There are many ISPs in business, and the competition is fierce. So, the reliability and speed of your connection should be top-notch. If the internet is slow or keeps disconnecting, customers won’t think twice and switch to another provider. There might be many reasons behind a slow internet connection. So, your best bet could be to call Spectrum Customer Support (if you are a subscriber) and ask them. The chances are that they’ll fix it in no time.
However, sometimes the speed issues are more complicated. You might have a faulty router. Or your computer might have a virus. Moreover, the router placement and firmware are also equally important. But sometimes, ISPs can slow down your internet connection on their own. It sounds like a scam, but it is a reality. And you probably signed the contract where they said they were going to do it. Welcome to the real world, where speed throttling is common.
What Is Throttling?
Many ISPs have a monthly data and bandwidth cap. And most households choose a package like that without being aware. So, when you reach that bandwidth cap, your ISP can slow down your internet speed. It is to prevent your connection from consuming more bandwidth than what you’re paying for.
Moreover, some ISPs can slow down certain online destinations like Netflix, Facebook, or Hulu. Typically, when an ISP does this, it has nothing to do with you. They want to charge money from the streaming service to give their users a full-speed experience. So, the ISP could stop you from streaming 4K or UHD videos until the streaming service pays up.
In both situations for throttling, your best defense is an offense. So, you will need to stop this from happening with early precautions when you sign the service agreement.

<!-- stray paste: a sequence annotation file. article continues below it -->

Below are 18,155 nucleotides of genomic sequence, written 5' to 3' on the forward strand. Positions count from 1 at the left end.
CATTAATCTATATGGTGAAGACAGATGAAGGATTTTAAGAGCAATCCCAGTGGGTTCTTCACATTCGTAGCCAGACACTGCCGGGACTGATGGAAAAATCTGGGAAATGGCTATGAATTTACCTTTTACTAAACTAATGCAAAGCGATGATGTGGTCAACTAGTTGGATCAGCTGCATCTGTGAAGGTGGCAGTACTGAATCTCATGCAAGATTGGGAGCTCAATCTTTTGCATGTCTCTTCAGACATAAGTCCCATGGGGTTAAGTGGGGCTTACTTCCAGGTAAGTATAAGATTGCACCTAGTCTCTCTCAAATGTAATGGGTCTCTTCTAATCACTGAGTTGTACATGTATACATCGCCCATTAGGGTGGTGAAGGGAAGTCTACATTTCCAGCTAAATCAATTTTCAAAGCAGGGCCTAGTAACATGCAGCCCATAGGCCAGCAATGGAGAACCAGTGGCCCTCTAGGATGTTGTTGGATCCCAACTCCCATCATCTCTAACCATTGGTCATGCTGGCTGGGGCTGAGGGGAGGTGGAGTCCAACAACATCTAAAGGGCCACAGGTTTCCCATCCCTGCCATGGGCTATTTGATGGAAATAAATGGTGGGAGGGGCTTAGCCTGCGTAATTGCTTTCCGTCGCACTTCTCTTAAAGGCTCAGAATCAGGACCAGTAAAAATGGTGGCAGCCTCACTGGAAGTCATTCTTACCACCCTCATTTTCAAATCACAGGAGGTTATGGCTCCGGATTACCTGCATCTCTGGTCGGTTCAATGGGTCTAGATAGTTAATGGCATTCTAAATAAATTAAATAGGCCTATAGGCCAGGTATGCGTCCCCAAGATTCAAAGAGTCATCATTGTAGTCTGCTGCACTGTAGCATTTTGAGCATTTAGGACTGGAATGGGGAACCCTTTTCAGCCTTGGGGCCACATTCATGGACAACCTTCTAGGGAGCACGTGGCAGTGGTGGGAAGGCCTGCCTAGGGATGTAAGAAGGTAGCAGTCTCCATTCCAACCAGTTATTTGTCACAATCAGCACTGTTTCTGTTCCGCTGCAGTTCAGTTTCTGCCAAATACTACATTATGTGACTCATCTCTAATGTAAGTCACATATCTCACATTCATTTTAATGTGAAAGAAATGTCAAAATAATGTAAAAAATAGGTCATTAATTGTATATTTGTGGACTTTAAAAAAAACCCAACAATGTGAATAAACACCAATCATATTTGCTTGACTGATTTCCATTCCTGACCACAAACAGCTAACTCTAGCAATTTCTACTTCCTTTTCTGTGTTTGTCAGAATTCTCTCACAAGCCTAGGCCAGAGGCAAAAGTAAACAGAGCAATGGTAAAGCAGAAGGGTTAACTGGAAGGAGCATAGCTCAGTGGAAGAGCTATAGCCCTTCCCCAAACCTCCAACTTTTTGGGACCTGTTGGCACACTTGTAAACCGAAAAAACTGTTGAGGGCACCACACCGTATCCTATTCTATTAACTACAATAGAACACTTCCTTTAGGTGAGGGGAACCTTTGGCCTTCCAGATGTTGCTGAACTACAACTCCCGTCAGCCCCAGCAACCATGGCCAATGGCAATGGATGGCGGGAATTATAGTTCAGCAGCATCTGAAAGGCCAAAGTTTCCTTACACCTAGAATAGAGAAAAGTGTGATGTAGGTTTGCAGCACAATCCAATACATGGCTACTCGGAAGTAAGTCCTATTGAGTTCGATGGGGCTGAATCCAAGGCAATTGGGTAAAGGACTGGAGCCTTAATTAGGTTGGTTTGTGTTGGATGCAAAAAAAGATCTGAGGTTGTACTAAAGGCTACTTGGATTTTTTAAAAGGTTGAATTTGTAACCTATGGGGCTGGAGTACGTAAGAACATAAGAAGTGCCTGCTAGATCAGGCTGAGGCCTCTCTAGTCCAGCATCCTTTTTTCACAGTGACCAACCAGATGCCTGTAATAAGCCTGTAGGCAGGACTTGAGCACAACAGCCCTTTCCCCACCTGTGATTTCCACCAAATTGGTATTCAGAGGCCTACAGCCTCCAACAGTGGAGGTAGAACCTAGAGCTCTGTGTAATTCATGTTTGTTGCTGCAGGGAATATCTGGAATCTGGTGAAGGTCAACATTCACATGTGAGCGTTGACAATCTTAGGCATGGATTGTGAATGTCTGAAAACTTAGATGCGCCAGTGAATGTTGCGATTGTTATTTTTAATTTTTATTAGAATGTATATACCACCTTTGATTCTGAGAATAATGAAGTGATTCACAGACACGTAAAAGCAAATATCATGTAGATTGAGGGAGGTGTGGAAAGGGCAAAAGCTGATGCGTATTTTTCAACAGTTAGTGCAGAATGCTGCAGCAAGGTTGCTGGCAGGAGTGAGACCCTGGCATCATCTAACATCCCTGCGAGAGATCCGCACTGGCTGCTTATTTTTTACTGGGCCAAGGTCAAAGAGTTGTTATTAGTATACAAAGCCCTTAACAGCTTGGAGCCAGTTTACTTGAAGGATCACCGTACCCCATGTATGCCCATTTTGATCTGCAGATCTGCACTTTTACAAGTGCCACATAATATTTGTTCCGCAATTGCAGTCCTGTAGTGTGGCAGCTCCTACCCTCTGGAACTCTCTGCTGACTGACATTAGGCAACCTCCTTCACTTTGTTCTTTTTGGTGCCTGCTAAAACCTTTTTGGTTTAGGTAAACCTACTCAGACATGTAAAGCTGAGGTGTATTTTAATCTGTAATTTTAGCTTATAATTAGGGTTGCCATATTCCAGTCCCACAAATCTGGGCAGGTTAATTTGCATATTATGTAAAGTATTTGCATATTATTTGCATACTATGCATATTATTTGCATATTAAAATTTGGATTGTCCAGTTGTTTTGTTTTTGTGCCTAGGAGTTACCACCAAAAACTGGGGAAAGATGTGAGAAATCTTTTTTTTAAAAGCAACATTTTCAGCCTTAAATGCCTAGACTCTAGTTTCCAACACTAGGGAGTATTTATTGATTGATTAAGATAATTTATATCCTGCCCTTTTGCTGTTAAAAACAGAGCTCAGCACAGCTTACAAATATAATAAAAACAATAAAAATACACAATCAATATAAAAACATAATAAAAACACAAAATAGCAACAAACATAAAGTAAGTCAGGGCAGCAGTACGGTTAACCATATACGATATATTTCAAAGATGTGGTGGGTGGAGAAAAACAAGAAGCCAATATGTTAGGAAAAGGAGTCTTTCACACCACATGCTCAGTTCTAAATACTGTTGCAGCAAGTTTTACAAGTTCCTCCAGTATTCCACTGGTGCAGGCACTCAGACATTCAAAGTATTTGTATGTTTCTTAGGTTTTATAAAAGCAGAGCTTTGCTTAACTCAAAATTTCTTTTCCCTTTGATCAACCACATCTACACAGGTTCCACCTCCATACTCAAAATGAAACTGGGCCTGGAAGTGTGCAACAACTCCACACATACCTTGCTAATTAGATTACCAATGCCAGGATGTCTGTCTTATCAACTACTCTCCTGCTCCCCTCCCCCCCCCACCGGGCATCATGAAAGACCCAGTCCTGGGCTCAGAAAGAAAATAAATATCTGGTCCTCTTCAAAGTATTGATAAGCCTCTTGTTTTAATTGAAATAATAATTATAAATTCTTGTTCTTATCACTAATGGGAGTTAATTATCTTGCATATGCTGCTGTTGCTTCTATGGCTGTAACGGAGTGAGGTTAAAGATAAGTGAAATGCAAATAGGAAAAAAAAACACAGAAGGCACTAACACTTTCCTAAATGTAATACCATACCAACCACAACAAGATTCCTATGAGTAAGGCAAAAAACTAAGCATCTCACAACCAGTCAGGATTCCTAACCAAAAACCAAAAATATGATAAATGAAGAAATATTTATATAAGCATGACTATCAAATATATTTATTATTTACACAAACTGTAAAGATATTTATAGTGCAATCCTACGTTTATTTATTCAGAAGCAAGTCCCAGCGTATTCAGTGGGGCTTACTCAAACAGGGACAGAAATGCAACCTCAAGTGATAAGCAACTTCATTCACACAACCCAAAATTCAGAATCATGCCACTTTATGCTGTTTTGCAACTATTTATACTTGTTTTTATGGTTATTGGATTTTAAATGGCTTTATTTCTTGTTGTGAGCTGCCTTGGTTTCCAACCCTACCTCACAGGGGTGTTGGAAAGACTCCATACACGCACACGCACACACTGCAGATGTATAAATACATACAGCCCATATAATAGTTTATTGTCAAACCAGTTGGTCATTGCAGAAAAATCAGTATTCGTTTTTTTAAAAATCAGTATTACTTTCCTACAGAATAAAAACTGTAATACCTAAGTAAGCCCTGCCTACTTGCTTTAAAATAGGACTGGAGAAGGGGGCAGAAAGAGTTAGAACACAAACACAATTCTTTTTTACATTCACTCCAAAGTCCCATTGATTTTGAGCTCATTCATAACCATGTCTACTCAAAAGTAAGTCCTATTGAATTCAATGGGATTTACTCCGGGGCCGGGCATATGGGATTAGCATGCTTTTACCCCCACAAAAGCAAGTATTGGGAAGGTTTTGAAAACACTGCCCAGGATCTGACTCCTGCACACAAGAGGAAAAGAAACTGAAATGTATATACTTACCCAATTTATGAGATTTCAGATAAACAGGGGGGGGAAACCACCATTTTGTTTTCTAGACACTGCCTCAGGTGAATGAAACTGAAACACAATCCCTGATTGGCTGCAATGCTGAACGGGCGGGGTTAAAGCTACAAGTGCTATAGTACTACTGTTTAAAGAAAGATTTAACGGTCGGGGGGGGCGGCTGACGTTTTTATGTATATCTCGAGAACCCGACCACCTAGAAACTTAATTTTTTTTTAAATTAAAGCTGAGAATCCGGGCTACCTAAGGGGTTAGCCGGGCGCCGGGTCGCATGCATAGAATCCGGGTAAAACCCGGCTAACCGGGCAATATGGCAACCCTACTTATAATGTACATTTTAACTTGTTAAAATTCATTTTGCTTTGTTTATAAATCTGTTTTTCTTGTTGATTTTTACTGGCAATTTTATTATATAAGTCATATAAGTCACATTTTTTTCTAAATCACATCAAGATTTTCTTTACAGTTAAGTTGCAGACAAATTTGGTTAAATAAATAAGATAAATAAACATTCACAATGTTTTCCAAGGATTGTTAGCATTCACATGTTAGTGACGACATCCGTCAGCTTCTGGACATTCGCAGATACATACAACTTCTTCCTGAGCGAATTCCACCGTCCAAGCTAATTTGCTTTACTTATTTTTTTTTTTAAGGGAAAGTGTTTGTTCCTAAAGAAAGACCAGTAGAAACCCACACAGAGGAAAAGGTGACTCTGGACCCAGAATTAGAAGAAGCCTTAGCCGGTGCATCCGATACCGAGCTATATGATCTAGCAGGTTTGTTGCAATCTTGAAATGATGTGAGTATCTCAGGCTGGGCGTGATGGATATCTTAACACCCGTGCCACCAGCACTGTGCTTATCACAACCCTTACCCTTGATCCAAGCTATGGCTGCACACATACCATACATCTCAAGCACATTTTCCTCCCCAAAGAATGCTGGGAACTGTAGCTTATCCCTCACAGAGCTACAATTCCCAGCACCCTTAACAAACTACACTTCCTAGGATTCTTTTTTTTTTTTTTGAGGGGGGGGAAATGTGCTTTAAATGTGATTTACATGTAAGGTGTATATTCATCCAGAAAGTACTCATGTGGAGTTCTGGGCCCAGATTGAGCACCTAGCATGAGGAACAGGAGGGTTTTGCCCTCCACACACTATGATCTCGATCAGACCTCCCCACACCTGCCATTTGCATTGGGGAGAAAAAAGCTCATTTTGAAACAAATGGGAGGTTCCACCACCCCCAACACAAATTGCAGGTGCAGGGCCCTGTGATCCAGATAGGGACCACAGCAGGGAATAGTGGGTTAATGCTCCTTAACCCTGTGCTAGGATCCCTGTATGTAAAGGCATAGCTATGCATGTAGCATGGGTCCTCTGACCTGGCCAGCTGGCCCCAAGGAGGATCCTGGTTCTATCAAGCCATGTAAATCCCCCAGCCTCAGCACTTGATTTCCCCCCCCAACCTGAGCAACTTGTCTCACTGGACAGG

How to Know When Your Internet Seed Is Throttled?
Sometimes, your ISP might not clearly tell you about throttling. So, you might have to figure it out yourself. The most important thing to do is to collect enough data to support your case. If you think your speed is being throttled, you should make a log.
Go to the Ookla speed test website regularly at different times of the day. Then, make sure you note the upload and download speeds as well as the ping. When you have ample data on your network speeds, you can then figure out what’s happening.
Another great tool is the Google video-quality test. It is a reliable way to track your internet speed over a couple of days. It can tabulate your speed, and compare it with the previous day’s quality. So, it can be easier to indicate throttling with that kind of data.
What to Do About It?
If you notice that you get unusually low speeds without an explanation from your ISP, it might be throttling. Here are some things that you can do to stop it:
Read the Fine Print
The most important thing you can do about throttling is to catch it before it happens. Most ISPs mention their protocols for throttling in their service agreement. So, before you sign it, you need to read the full contract. No matter how boring or complex it sounds, it can save you a lot of time and hassle later on. If you find anything unusual about the agreement, talk about it there and then. So, reading the fine print might be your best bet against internet throttling.
After you collect your internet speed data, it can be easier to figure out what’s happening. If they are being unfair, complaining via phone or email could also work. Moreover, if the discussion gets sour, your data can help you build a stronger case. Most ISPs would be more than happy to help you as they would fear a lawsuit. Even a bad rapport can be destructive for an ISP. So, if you’re lucky, they might give you a free upgrade at no additional cost. Another great way to negotiate is to threaten to leave the service for another. This can get you enough attention as customer retention can be a big deal for ISPs.
What If Negotiations Fail?
Negotiations can fail because of any reason. You might not have enough data, or you could be a bad negotiator. In any case, you are still not out of options. Most of the time, ISPs apply throttling schemes based on the location of servers and destination websites. In that case, using a VPN can fix your problem. A VPN can mask your IP and encrypt your data. So, if your ISP doesn’t know where you are or what you’re trying to access, they can’t throttle your speed.
However, this won’t work if your ISP has a general data cap for all users. So, you might have to look for a more reliable internet package without data caps.